Other classes, whether virtual or not, will reflect the nation’s emphasis on the importance of embedding science, technology, engineering and mathematics — or STEM — into schools, Fitzgerald noted. Last year, officials launched a new literacy program chosen for its focus, not just on historical figures, but on advances or people in STEM fields.
This year, students will showcase their knowledge of STEM with specific activities, she added, such as simulators or robots being built on a school field.
Technology also is transforming DOD classrooms, Fitzgerald said. In a 20th century classroom, computers are relegated to a lab and, without wireless technology, are spaced at intervals along the wall to plug into outlets and connections.
But today’s classrooms include mobile, flexible technology, she said. For example, rather than screens embedded into a wall, teachers have “smart boards” on rollers that can be moved from one classroom to another.
“The 21st century classroom is designed to accommodate learning,” she said. “The technology should be almost transparent to the learner.”
Even the furniture reflects a new style of collaborative instruction and use of technology, she noted. In the past, students would sit at a desk with a chair that’s connected. Now students may sit around tables or at desks that can be shifted to suit the lesson. Or they may sit auditorium-style, surrounded by a panoramic screen and listening to instruction from a teacher who is in another classroom and simultaneously teaching another class. And in either case, they may have a handheld device or electronic reader in their hands, she said.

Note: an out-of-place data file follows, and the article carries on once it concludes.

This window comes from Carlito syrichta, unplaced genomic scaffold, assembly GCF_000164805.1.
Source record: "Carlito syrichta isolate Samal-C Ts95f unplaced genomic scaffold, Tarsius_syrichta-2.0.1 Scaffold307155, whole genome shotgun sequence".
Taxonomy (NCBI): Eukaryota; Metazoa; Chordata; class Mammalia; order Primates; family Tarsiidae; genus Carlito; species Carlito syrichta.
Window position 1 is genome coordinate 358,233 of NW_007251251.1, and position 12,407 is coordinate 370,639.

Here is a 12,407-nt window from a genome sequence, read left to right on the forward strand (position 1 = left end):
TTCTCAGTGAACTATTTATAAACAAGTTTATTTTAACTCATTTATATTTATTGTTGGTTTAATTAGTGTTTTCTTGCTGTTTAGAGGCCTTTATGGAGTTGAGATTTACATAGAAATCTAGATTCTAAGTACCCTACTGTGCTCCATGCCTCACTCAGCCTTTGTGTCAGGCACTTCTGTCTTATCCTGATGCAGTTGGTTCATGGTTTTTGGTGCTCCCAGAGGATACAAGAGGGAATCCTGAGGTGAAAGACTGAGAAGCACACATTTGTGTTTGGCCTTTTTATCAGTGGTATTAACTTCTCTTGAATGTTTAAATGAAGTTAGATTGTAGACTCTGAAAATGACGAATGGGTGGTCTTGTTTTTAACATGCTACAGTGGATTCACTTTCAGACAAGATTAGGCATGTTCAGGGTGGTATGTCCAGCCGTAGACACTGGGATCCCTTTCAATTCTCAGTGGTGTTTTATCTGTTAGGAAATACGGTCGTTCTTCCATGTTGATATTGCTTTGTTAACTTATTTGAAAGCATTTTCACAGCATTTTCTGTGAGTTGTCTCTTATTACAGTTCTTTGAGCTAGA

Fitzgerald said she visited an elementary class that was using a smart board. The teacher, she recalled, was teaching a grammar lesson. A list of nouns and verbs appeared on the board, and two icons became swirling vortexes. Children had to come to the board and drag a noun over. If the noun was wrong, the vortex spit it out, or pulled it in if it was correct.
“They love it,” she said. “The teacher could really engage the learner. It’s real. It’s exciting. It captures their attention.”
In another classroom Fitzgerald visited, every child held a clicker. The teacher, she said, would ask a question, and the students would press a button that matched their answer. Through technology, students’ responses were plotted into a graph so the teacher could see the number of right and wrong responses. And the students could learn about pie charts and other graphs.